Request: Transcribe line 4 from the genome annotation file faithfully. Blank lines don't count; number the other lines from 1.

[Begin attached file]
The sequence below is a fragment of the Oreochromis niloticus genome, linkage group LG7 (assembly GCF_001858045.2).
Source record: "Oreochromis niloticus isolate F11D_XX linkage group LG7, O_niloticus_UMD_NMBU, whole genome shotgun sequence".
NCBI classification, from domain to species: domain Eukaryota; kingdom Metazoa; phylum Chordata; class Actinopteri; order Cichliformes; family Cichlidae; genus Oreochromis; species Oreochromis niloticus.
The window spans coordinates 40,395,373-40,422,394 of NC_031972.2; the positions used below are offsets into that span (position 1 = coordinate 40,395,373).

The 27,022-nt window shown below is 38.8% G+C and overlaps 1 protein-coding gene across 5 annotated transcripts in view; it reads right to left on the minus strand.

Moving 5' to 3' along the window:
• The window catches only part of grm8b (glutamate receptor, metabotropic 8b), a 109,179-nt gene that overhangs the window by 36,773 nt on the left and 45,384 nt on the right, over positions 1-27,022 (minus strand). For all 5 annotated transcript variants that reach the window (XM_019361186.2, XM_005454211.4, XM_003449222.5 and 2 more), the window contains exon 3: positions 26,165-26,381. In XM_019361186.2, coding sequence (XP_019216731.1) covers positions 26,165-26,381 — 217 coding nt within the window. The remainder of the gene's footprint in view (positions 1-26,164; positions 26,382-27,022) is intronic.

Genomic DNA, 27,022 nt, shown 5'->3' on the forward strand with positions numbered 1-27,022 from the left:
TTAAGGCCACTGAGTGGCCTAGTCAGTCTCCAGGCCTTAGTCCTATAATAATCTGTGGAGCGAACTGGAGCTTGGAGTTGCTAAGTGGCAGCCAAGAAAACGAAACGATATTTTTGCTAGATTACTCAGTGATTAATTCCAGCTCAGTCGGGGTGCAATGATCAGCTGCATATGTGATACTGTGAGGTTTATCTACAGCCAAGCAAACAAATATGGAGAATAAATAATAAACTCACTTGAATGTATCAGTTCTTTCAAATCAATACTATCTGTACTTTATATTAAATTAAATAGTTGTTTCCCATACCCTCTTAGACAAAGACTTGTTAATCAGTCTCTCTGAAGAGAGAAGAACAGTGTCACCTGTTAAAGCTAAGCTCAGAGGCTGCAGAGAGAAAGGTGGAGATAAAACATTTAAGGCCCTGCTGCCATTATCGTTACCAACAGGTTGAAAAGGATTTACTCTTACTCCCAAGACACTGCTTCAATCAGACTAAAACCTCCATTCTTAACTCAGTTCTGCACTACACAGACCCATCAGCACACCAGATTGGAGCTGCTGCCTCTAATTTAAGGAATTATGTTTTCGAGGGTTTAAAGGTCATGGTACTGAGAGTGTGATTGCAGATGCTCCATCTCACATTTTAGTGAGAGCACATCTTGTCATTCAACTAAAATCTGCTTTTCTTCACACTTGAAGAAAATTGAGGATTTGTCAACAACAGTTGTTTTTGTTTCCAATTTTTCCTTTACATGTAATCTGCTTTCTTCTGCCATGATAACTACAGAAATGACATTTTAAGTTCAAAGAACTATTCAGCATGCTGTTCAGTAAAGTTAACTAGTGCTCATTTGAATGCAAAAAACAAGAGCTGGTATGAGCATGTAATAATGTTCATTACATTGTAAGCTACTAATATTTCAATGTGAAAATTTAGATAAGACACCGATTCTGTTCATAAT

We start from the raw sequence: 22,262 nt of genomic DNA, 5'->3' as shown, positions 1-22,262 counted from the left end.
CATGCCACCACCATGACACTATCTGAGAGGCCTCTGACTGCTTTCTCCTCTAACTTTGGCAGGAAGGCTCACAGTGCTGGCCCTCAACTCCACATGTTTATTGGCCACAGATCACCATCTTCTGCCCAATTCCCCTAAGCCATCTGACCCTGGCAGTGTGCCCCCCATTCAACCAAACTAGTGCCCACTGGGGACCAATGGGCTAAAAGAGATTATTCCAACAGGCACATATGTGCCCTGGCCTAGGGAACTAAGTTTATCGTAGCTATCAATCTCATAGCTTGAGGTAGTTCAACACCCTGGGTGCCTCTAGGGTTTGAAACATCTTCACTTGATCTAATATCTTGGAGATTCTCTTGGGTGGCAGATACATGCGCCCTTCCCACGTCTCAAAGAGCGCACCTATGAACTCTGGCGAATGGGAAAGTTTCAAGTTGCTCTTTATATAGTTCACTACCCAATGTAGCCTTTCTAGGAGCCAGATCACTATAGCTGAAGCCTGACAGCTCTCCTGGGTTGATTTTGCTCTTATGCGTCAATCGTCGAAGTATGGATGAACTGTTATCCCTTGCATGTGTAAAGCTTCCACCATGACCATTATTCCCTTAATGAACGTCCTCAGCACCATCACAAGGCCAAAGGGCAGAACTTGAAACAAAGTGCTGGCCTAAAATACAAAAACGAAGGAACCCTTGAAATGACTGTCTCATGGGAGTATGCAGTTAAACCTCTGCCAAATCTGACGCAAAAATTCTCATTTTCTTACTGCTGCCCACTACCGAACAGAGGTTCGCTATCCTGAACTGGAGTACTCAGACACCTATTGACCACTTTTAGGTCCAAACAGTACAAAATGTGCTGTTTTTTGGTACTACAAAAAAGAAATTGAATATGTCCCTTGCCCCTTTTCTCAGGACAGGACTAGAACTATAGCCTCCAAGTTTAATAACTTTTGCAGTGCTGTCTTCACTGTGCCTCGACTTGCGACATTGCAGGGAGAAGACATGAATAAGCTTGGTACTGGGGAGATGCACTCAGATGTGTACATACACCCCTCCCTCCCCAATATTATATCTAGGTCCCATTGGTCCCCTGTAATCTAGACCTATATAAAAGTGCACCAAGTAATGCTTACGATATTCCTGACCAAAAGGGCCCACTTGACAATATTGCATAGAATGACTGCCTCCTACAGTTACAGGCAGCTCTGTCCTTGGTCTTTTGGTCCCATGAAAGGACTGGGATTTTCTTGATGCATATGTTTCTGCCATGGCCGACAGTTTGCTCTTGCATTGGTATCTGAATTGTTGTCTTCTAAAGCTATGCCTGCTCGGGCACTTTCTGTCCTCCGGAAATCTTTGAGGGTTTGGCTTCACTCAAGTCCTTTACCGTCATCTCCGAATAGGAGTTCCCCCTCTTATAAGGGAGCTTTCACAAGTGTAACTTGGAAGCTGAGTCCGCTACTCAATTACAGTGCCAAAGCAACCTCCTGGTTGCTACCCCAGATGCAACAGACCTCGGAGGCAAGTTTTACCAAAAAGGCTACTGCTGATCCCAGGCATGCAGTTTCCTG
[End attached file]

The window spans coordinates 40,395,373-40,422,394 of NC_031972.2; the positions used below are offsets into that span (position 1 = coordinate 40,395,373).